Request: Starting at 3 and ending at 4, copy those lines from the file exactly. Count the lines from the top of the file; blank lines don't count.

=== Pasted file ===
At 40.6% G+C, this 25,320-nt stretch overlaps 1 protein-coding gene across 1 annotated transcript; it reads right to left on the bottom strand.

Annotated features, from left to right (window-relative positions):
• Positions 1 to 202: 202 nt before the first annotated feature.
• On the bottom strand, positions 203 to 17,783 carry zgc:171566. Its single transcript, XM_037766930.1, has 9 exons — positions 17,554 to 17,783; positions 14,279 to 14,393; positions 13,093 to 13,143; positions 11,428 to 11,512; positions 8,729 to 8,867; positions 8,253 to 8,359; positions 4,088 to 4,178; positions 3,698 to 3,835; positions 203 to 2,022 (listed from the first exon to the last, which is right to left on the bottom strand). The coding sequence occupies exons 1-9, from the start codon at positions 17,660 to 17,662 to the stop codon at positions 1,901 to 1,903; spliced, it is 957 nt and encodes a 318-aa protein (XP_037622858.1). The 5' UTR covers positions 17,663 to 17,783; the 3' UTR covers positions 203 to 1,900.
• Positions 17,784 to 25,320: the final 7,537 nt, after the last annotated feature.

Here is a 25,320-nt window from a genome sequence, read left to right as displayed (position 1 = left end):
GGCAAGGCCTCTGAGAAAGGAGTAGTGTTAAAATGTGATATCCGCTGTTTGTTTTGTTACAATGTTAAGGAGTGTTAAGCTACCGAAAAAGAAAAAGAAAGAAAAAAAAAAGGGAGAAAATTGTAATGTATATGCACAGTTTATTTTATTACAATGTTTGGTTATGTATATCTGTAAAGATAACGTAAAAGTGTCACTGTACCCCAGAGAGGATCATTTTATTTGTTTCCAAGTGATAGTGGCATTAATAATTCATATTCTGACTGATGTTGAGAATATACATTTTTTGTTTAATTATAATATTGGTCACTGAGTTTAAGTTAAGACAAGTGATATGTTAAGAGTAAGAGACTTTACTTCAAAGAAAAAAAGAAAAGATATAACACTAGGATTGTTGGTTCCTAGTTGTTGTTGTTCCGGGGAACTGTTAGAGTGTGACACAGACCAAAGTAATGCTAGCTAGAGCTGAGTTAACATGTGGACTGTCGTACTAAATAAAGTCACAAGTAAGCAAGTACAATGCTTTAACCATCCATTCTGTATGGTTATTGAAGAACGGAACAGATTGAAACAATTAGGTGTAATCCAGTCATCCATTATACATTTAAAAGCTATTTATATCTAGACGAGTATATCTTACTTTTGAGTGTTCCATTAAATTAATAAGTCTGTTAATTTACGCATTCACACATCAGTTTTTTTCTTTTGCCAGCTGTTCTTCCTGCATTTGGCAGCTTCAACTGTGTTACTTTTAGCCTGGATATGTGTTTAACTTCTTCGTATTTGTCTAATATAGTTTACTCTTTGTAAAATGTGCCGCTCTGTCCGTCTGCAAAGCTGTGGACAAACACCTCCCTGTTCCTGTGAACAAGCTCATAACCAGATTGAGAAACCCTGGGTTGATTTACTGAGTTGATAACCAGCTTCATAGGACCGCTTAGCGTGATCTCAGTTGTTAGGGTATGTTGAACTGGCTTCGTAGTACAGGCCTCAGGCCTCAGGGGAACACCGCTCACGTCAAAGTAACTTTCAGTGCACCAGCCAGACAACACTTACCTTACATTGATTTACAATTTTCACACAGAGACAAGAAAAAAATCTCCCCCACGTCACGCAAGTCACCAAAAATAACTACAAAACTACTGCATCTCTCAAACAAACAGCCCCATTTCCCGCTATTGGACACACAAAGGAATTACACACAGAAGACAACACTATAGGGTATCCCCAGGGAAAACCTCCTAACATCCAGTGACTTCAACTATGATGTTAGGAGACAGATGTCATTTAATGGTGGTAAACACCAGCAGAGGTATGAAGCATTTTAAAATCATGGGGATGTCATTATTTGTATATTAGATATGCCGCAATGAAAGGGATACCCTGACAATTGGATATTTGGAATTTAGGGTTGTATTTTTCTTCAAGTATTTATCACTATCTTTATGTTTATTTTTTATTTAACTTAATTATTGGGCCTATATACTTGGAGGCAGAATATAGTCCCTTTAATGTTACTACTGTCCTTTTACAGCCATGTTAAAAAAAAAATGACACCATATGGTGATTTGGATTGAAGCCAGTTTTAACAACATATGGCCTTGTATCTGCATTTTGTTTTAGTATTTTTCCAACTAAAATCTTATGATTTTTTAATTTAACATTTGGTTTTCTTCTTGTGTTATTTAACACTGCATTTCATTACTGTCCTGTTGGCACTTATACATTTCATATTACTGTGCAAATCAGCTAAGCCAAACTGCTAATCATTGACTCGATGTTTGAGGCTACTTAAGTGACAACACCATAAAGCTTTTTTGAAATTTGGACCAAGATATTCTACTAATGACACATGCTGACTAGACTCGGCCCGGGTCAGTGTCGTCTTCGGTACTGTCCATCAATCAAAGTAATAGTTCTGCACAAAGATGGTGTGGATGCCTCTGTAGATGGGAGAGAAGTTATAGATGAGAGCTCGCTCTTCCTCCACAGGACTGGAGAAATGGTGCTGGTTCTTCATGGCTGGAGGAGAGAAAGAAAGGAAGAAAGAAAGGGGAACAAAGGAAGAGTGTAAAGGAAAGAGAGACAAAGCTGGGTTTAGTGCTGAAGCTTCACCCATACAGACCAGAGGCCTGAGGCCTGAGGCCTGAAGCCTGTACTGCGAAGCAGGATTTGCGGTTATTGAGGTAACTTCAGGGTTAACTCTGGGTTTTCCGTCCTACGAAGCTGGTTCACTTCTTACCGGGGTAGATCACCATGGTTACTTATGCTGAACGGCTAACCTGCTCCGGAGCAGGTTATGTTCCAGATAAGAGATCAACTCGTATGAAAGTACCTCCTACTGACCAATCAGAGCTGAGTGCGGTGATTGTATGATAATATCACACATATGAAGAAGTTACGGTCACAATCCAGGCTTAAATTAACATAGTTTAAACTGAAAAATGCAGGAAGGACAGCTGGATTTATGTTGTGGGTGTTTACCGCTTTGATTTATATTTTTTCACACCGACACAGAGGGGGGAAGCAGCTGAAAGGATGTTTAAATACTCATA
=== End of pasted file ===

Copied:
• Positions 1 to 202: 202 nt before the first annotated feature.
• On the bottom strand, positions 203 to 17,783 carry zgc:171566. Its single transcript, XM_037766930.1, has 9 exons — positions 17,554 to 17,783; positions 14,279 to 14,393; positions 13,093 to 13,143; positions 11,428 to 11,512; positions 8,729 to 8,867; positions 8,253 to 8,359; positions 4,088 to 4,178; positions 3,698 to 3,835; positions 203 to 2,022 (listed from the first exon to the last, which is right to left on the bottom strand). The coding sequence occupies exons 1-9, from the start codon at positions 17,660 to 17,662 to the stop codon at positions 1,901 to 1,903; spliced, it is 957 nt and encodes a 318-aa protein (XP_037622858.1). The 5' UTR covers positions 17,663 to 17,783; the 3' UTR covers positions 203 to 1,900.